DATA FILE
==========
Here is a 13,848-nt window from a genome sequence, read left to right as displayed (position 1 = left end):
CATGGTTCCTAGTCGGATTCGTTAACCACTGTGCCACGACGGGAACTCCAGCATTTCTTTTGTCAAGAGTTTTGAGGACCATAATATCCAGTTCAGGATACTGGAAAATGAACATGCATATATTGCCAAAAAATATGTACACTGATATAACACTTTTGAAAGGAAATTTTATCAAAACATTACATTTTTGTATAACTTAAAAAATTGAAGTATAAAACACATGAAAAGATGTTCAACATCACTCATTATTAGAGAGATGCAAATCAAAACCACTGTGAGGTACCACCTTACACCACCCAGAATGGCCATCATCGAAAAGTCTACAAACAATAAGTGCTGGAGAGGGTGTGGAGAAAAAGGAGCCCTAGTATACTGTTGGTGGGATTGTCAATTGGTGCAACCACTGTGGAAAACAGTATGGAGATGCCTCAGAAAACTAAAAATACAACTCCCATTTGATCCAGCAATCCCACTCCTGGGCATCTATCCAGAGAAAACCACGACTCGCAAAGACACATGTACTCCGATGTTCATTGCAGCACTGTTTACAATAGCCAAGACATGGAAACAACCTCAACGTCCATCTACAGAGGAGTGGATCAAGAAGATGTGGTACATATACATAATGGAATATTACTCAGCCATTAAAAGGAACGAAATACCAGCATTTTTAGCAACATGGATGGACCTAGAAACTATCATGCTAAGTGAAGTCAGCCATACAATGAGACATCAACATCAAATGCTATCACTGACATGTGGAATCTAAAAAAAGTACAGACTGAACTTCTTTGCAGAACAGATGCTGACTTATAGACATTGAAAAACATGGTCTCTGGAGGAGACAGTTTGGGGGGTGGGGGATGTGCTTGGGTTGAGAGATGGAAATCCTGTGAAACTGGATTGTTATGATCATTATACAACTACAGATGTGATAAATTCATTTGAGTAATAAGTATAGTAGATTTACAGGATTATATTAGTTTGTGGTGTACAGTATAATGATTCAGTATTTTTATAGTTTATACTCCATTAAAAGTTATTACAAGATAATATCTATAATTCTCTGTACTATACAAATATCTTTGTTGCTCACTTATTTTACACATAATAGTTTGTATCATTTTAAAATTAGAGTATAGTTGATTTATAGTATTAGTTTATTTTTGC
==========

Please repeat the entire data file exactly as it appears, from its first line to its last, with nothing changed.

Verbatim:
Here is a 13,848-nt window from a genome sequence, read left to right as displayed (position 1 = left end):
CATGGTTCCTAGTCGGATTCGTTAACCACTGTGCCACGACGGGAACTCCAGCATTTCTTTTGTCAAGAGTTTTGAGGACCATAATATCCAGTTCAGGATACTGGAAAATGAACATGCATATATTGCCAAAAAATATGTACACTGATATAACACTTTTGAAAGGAAATTTTATCAAAACATTACATTTTTGTATAACTTAAAAAATTGAAGTATAAAACACATGAAAAGATGTTCAACATCACTCATTATTAGAGAGATGCAAATCAAAACCACTGTGAGGTACCACCTTACACCACCCAGAATGGCCATCATCGAAAAGTCTACAAACAATAAGTGCTGGAGAGGGTGTGGAGAAAAAGGAGCCCTAGTATACTGTTGGTGGGATTGTCAATTGGTGCAACCACTGTGGAAAACAGTATGGAGATGCCTCAGAAAACTAAAAATACAACTCCCATTTGATCCAGCAATCCCACTCCTGGGCATCTATCCAGAGAAAACCACGACTCGCAAAGACACATGTACTCCGATGTTCATTGCAGCACTGTTTACAATAGCCAAGACATGGAAACAACCTCAACGTCCATCTACAGAGGAGTGGATCAAGAAGATGTGGTACATATACATAATGGAATATTACTCAGCCATTAAAAGGAACGAAATACCAGCATTTTTAGCAACATGGATGGACCTAGAAACTATCATGCTAAGTGAAGTCAGCCATACAATGAGACATCAACATCAAATGCTATCACTGACATGTGGAATCTAAAAAAAGTACAGACTGAACTTCTTTGCAGAACAGATGCTGACTTATAGACATTGAAAAACATGGTCTCTGGAGGAGACAGTTTGGGGGGTGGGGGATGTGCTTGGGTTGAGAGATGGAAATCCTGTGAAACTGGATTGTTATGATCATTATACAACTACAGATGTGATAAATTCATTTGAGTAATAAGTATAGTAGATTTACAGGATTATATTAGTTTGTGGTGTACAGTATAATGATTCAGTATTTTTATAGTTTATACTCCATTAAAAGTTATTACAAGATAATATCTATAATTCTCTGTACTATACAAATATCTTTGTTGCTCACTTATTTTACACATAATAGTTTGTATCATTTTAAAATTAGAGTATAGTTGATTTATAGTATTAGTTTATTTTTGC